BENGALURU: The State Highway 50 development project Stage-3, between Soraba in Shivamogga district and Bhatkal in Uttara Kannada district, has begun, allegedly without clearances from the Centre. This despite the highway passing through pristine forests that are a habitat of the endangered lion-tailed macaques.
On their part, the state forest department has made it clear that the project can’t take off without the clearance of the Ministry of Environment and Forests (MoEF) and because it poses danger to the habitats of tigers, lion-tailed macaques and other species. Further, a survey has to be done to assess damage to the environment, they say.
At present, Karnataka Public Works, Ports & Inland Water, Road Transport Department has taken up work on culverts, raising an alarm among wildlife activists. Launched at a cost of Rs 26 crore, the project aims to develop select segments between Bhatkal and Soraba (SH-50) from 26.5km to 85.1km milestones.
Activists say the work should be stopped as it will impact arboreal species which need massive canopies. An activist says, “This is a road in good condition with hardly any traffic. The work has been taken up as an election gimmick due to political pressure and that too without central clearances.”
D V Girish, Bhadra Wildlife Conservation Trust, explains, “If allowed, the project will destroy dense forests as the road passes through the Sharavathi Valley Wildlife Sanctuary. This section passes though 30km of dense forests. The most worrying factor is that between Kugar and Nagavalli on an 18km stretch, there are large groups of endangered lion-tailed macaques.” G Veeresh, a wildlife activist, adds, “This project will completely destroy the habitat of macaques and other species. Habitat loss and fragmentation have already affected this species. They cross the road through tree branches and if trees on the roadside are cleared, the species will become extinct as it has happened in other areas.”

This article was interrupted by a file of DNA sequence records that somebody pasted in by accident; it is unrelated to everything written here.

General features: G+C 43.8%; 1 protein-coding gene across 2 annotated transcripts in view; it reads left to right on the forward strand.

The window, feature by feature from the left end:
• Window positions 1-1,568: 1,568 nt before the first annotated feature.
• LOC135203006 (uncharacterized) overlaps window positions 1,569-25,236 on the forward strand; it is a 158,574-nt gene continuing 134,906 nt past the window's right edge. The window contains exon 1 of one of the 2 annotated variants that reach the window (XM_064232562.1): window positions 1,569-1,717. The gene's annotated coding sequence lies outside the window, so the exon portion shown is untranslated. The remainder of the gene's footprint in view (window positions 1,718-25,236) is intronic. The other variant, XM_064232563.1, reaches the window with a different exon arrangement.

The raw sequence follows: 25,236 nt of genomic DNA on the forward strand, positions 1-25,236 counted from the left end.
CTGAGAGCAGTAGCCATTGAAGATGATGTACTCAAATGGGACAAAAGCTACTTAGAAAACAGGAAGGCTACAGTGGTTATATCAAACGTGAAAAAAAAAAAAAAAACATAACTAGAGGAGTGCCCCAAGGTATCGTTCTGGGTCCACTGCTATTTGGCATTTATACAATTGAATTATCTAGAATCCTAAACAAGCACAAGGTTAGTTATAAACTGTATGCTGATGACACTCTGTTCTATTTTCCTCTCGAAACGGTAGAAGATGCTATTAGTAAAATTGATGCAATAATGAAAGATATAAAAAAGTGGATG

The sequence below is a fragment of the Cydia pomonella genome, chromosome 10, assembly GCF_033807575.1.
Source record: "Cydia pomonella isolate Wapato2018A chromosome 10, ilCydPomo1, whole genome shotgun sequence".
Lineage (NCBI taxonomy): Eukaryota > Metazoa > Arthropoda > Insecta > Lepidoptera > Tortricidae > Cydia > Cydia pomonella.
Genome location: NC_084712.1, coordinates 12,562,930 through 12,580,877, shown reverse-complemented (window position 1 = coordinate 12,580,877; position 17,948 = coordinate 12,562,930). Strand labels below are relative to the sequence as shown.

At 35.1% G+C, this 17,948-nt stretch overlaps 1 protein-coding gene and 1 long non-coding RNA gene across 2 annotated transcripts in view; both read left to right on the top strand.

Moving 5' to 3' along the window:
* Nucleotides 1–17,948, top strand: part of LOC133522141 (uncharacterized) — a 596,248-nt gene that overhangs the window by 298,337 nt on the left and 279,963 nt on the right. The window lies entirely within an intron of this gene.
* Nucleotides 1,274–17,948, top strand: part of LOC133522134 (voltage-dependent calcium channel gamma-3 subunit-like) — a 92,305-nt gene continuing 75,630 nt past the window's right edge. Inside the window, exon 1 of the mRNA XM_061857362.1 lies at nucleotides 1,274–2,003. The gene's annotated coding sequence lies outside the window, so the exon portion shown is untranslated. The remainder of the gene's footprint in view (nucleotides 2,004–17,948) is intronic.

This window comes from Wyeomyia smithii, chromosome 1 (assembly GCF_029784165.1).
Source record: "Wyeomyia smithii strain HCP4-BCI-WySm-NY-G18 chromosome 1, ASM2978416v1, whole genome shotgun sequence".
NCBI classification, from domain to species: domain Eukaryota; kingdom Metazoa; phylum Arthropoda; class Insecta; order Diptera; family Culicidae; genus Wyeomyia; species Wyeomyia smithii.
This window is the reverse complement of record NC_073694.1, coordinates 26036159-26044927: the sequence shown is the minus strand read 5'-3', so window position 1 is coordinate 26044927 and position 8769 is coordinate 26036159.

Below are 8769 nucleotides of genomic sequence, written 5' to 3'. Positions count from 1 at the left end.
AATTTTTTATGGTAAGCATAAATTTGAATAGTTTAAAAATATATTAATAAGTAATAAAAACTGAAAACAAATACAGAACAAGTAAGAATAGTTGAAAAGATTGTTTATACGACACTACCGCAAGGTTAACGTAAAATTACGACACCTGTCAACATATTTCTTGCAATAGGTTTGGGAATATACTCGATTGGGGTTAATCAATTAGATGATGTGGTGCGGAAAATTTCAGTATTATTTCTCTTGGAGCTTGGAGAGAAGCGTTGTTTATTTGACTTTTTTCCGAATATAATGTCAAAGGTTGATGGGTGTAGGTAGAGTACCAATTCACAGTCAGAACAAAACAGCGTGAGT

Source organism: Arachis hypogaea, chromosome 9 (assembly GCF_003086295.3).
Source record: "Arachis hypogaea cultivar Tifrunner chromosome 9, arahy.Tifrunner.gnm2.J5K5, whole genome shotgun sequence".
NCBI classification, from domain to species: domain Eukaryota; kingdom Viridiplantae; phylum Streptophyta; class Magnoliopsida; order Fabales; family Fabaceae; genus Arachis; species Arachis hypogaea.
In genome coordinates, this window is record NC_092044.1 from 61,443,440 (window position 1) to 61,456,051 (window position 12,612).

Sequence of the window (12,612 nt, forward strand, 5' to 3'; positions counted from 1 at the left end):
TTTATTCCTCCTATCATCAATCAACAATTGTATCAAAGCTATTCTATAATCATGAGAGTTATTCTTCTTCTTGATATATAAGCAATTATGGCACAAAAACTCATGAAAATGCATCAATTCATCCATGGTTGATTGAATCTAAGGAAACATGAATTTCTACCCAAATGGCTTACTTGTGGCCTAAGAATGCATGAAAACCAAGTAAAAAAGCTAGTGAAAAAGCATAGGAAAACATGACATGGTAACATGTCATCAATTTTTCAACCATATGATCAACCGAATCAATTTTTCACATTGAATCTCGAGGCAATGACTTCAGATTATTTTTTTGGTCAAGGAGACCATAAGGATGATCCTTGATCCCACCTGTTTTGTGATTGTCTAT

Speaking to Express, Shivamogga Deputy Conservator of Forests (DCF) Shivashankar says they haven’t been approached for clearances nor have they granted any permission. He adds, “At present, they are replacing the culverts. However, if they cross the side drains, we won’t allow them to continue the work as it is forest area.” The present work entails widening the road by one metre each on either side of the road, adds Shivashankar. The road, at present, is 5.5m wide.
“This project requires clearances from the National Board of Wildlife and the Ministry of Environment and Forests. We have told them clearly that without permission, work cannot continue. Even if they do not reveal the project details, we will go by the rule of law and take action. This region has a rich biodiversity and if this road is widened and the traffic volume increases in the next five years, it will have serious consequences on wildlife and its habitat,” he said.